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L-Lyxose

$52

  • Brand : BIOFRON

  • Catalogue Number : BN-O1301

  • Specification : 98%(HPLC)

  • CAS number : 1949-78-6

  • Formula : C5H10O5

  • Molecular Weight : 150.13

  • PUBCHEM ID : 644176

  • Volume : 20mg

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Catalogue Number

BN-O1301

Analysis Method

Specification

98%(HPLC)

Storage

2-8°C

Molecular Weight

150.13

Appearance

Botanical Source

Structure Type

Category

SMILES

C(C(C(C(C=O)O)O)O)O

Synonyms

D-glyceraldehyde/Lyxose/D-glycerose/Lyxose, L-/rechtsdrehende Lyxose/L-Lyxose/Triose/D-aldotriose/L-(+)-Lyxose/aldehydo-L-lyxose/L-lyxo-2,3,4,5-Tetrahydroxy-valeraldehyd

IUPAC Name

(2R,3R,4S)-2,3,4,5-tetrahydroxypentanal

Density

1.5±0.1 g/cm3

Solubility

Flash Point

219.2±23.3 °C

Boiling Point

415.5±38.0 °C at 760 mmHg

Melting Point

108-112ºC(lit.)

InChl

InChl Key

PYMYPHUHKUWMLA-YUPRTTJUSA-N

WGK Germany

RID/ADR

HS Code Reference

Personal Projective Equipment

Correct Usage

For Reference Standard and R&D, Not for Human Use Directly.

Meta Tag

provides coniferyl ferulate(CAS#:1949-78-6) MSDS, density, melting point, boiling point, structure, formula, molecular weight etc. Articles of coniferyl ferulate are included as well.>> amp version: coniferyl ferulate

No Technical Documents Available For This Product.

PMID

1650346

Abstract

Escherichia coli cannot grow on L-lyxose, a pentose analog of the 6-deoxyhexose L-rhamnose, which supports the growth of this and other enteric bacteria. L-Rhamnose is metabolized in E. coli by a system that consists of a rhamnose permease, rhamnose isomerase, rhamnulose kinase, and rhamnulose-1-phosphate aldolase, which yields the degradation products dihydroxyacetone phosphate and L-lactaldehyde. This aldehyde is oxidized to L-lactate by lactaldehyde dehydrogenase. All enzymes of the rhamnose system were found to be inducible not only by L-rhamnose but also by L-lyxose. L-Lyxose competed with L-rhamnose for the rhamnose transport system, and purified rhamnose isomerase catalyzed the conversion of L-lyxose into L-xylulose. However, rhamnulose kinase did not phosphorylate L-xylulose sufficiently to support the growth of wild-type E. coli on L-lyxose. Mutants able to grow on L-lyxose were analyzed and found to have a mutated rhamnulose kinase which phosphorylated L-xylulose as efficiently as the wild-type enzyme phosphorylated L-rhamnulose. Thus, the mutated kinase, mapped in the rha locus, enabled the growth of the mutant cells on L-lyxose. The glycolaldehyde generated in the cleavage of L-xylulose 1-phosphate by the rhamnulose-1-phosphate aldolase was oxidized by lactaldehyde dehydrogenase to glycolate, a compound normally utilized by E. coli.

Title

L-lyxose metabolism employs the L-rhamnose pathway in mutant cells of Escherichia coli adapted to grow on L-lyxose.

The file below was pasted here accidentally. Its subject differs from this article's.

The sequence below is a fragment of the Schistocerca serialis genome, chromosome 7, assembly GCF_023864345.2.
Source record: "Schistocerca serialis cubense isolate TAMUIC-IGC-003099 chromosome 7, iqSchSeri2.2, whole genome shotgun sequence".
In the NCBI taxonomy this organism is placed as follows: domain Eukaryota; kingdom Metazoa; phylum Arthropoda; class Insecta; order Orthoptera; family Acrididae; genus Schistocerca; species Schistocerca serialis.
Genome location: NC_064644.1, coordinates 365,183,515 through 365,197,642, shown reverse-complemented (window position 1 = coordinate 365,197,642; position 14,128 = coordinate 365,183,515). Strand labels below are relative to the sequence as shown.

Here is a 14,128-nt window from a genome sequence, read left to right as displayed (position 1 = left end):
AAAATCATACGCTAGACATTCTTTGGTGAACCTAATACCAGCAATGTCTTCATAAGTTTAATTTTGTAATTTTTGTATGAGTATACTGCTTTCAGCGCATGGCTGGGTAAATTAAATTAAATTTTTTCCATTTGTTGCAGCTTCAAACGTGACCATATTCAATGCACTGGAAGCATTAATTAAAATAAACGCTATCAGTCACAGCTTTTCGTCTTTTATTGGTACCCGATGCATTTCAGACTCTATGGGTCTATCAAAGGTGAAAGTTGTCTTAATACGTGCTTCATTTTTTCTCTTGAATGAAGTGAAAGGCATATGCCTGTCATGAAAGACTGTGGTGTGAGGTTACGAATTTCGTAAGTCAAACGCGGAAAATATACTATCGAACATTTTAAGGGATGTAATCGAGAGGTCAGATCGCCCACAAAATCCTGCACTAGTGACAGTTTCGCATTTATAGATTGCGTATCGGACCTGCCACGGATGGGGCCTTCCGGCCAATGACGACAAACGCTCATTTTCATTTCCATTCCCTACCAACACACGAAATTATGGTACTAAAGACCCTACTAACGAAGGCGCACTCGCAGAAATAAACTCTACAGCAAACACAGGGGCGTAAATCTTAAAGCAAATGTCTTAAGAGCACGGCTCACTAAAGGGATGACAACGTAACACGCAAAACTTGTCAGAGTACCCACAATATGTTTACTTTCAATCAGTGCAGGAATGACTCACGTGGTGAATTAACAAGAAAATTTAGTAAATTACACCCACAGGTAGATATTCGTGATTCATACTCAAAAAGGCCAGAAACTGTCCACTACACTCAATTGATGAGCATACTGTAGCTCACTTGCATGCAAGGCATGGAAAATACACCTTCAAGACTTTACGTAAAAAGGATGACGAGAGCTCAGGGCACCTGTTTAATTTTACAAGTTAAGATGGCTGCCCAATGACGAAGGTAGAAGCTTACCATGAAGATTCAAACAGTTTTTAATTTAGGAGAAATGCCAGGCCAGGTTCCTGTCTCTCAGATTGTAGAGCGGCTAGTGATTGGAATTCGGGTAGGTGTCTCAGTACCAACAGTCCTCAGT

Author

Badia J1, Gimenez R, Baldoma L, Barnes E, Fessner WD, Aguilar J.

Publish date

1991 Aug

PMID

21946936

Abstract

A critical step in the synthesis of the rare sugars, L-lyxose and L-ribose, from the corresponding D-sugars is the oxidation to the lactone. Instead of conventional oxidizing agents like bromine or pyridinium dichromate, it was found that a heterogeneous catalyst, Pd-Bi/C, could be used for the direct oxidation with molecular oxygen. The composition of the catalyst was optimized and the best results were obtained with 5 : 1 atomic ratio of Pd : Bi. The overall yields of the five-step procedure to L-ribose and L-lyxose were 47% and 50%, respectively. The synthetic procedure is advantageous from the viewpoint of overall yield, reduced number of steps, and mild reaction conditions. Furthermore, the heterogeneous oxidation catalyst can be easily separated from the reaction mixture and reused with no loss of activity.

Title

A heterogeneous Pd-Bi/C catalyst in the synthesis of L-lyxose and L-ribose from naturally occurring D-sugars.

Author

Fan A1, Jaenicke S, Chuah GK.

Publish date

2011 Oct 26

PMID

7961955

Abstract

A silent gene encoding a kinase that specifically phosphorylates L-xylulose was activated and rendered constitutive in mutant cells of Escherichia coli. L-Xylulose kinase was purified to homogeneity and found to be a dimer of two subunits of 55 kDa, highly specific for L-xylulose with a Km of 0.8 mM, a Vmax of 33 mumol/min/mg, and an optimum pH of 8.4. Physical (thin layer chromatography) and spectroscopic (nuclear magnetic resonance and optical rotation) characterization of the product of L-xylulose kinase indicated that the enzyme phosphorylated the sugar at position 5. The gene encoding L-xylulose kinase was mapped in the 80.2 min region of the chromosome by conjugation and transduction. Cloning and comparison of the restriction map with the Kohara map (Kohara, Y., Akiyame, K., and Isono, K. (1987) Cell 50, 495-501) located the gene between positions 3963 and 3965 kilobases. The molecular and functional features of L-xylulose kinase together with the location of the corresponding gene indicate that this enzyme did not derive from mutation of any other known kinase. The new kinase opens a route for the utilization of L-lyxose through the action of rhamnose permease, rhamnose isomerase, and the phosphorylation of the L-xylulose formed to L-xylulose 5-phosphate, which is then introduced into the pentose phosphate pathway for subsequent metabolism.

Title

Activation of a cryptic gene encoding a kinase for L-xylulose opens a new pathway for the utilization of L-lyxose by Escherichia coli.

Author

Sanchez JC1, Gimenez R, Schneider A, Fessner WD, Baldomà L, Aguilar J, Badia J.

Publish date

1994 Nov 25


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